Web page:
Close to Death – Who Killed the Neighbor From Hell?

Few writers are more prolific and more creative than Anthony Horowitz. Not only has he written many popular TV series – Foyle’s War, Midsomer Murders, Injustice – but he also has penned the bestselling YA Alex Rider novels, and many adult mysteries. Perhaps the cleverest series is the Hawthorne one where he injects a fictional version of himself into the action. The fifth, following the Twist of the Knife, is Close to Death

The action centers on an exclusive neighborhood in Richmond Upon Thames. With only six homes in this gated community, those who live there co-exist as good neighbors, respecting  boundaries, but also getting together for social gatherings. All of that changes when a new couple, Giles and Lynda Kenworthy, move into the largest home, Riverview Lodge, with their two children, and upset the once convivial atmosphere. Giles’ gas-guzzling cars, loud parties, a smoke belching barbecue grill, and plans to build a swimming pool, ratchet up the tension. When Giles is found dead with a cross-bow bolt in his neck, there’s no shortage of suspects. Cracking this case will take more than run of the mill policing. Enter former Detective Inspector Daniel Hawthorne who wastes no time annoying the Richmond residents and current Detective Inspector Tariq Khan, who is assigned the case.

Although the Richmond murder is in Hawthorne’s rear view mirror, it’s about to be resurrected, thanks to Horowitz’s agent Hilda Starke. She wants the fifth book in the Hawthorne series and calls Horowitz to press him about turning in a new manuscript. After Twist of a Knife, where Horowitz barely escaped being charged with the murder of a theater reviewer who had trashed his new play, he’s not eager to work with Hawthorne again. But the terms of his contract give him no choice. After meeting with Hawthorne, the Richmond case seems to have the most promise for a new mystery.

Close to Death see-saws between the past and present – the past when Hawthorne and his assistant John Dudley investigate Giles’ murder, and the present, as Horowitz wrestles with trying to turn the thousands of pages of interviews and reports that Hawthorne gives him into a novel. It doesn’t help that Hawthorne is less than forthcoming about what clues led him to target the perpetrator. Horowitz also is annoyed that Hawthorne won’t introduce him to Dudley, shutting down an information source that could add details to the story.

The suspects are a motley group. Dr. Tom Beresford, who lives in the Gardener’s Cottage with his wife, Gemma, a jewelry designer, and his twin daughters, mourns the patient he lost because one of Giles’ cars blocked the driveway and made him late to his practice. Adam Strauss, who lives in the cottage dubbed The Stables with his second wife, Teri, is a chess grandmaster and often stays up late playing in online tournaments. He’s upset because the Giles children damaged a valuable chess set given to him by a Middle Eastern royal. Andrew Pennington, a widower, lives in Well House, and is also upset with the Giles children because they rode their skateboards through a garden he planted to remember his late wife. May Winslow and Phyllis Moore are two elderly, single women who, so they tell everyone, used to be nuns. When their beloved dog is thrown into a well and dies, they believe Giles had something to do with the nasty deed. Roderick Browne, a dentist, cares for his bedridden invalid wife, Felicity, whose window view in the Woodlands will be spoiled by the swimming pool planned by Giles. Also a possible suspect is Sarah, a gardener, who tends most of the gardens, but has her own reason for not liking Giles.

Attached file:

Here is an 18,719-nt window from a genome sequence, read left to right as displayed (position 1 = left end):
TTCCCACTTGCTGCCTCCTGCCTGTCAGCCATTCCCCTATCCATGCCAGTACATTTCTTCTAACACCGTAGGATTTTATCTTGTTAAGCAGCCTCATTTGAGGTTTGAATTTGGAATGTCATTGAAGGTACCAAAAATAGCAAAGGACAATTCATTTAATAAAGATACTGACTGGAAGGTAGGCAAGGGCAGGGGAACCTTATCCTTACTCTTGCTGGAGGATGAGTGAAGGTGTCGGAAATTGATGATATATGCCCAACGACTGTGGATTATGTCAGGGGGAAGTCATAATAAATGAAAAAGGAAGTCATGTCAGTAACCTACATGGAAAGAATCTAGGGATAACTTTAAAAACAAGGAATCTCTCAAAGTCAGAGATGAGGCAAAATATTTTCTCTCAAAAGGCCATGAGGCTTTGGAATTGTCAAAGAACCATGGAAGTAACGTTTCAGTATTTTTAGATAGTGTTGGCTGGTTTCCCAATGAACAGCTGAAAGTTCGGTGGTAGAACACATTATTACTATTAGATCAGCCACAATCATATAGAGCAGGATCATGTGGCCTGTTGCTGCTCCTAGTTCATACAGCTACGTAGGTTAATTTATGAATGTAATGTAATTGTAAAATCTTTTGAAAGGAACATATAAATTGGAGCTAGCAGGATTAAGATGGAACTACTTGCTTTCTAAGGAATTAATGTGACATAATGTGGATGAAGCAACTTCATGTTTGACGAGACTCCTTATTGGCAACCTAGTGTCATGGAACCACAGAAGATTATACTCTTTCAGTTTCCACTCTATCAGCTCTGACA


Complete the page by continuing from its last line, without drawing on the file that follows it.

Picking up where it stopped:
Close to Death is another enjoyable romp in the Hawthorne series. Horowitz no doubt has fun playing himself in this series. And we enjoy riding along.

Close to Death
Anthony Horowitz

Top photo: Bigstock

About Charlene Giannetti (697 Articles)
Charlene Giannetti, editor of Woman Around Town, is the recipient of seven awards from the New York Press Club for articles that have appeared on the website. A graduate of Syracuse University’s S.I. Newhouse School of Public Communications, Charlene began her career working for a newspaper in Pennsylvania, then wrote for several publications in Washington covering environment and energy policy. In New York, she was an editor at Business Week magazine and her articles have appeared in many newspapers and magazines. She is the author of 13 non-fiction books, eight for parents of young adolescents written with Margaret Sagarese, including "The Roller-Coaster Years," "Cliques," and "Boy Crazy." She and Margaret have been keynote speakers at many events and have appeared on the Today Show, CBS Morning, FOX News, CNN, MSNBC, NPR, and many others. Her last book, "The Plantations of Virginia," written with Jai Williams, was published by Globe Pequot Press in February, 2017. Her podcast, WAT-CAST, interviewing men and women making news, is available on Soundcloud and on iTunes. She is one of the producers for the film "Life After You," focusing on the opioid/heroin crisis that had its premiere at WorldFest-Houston International Film Festival, where it won two awards. The film is now available to view on Amazon Prime, YouTube, and other services. Charlene and her husband live in Manhattan.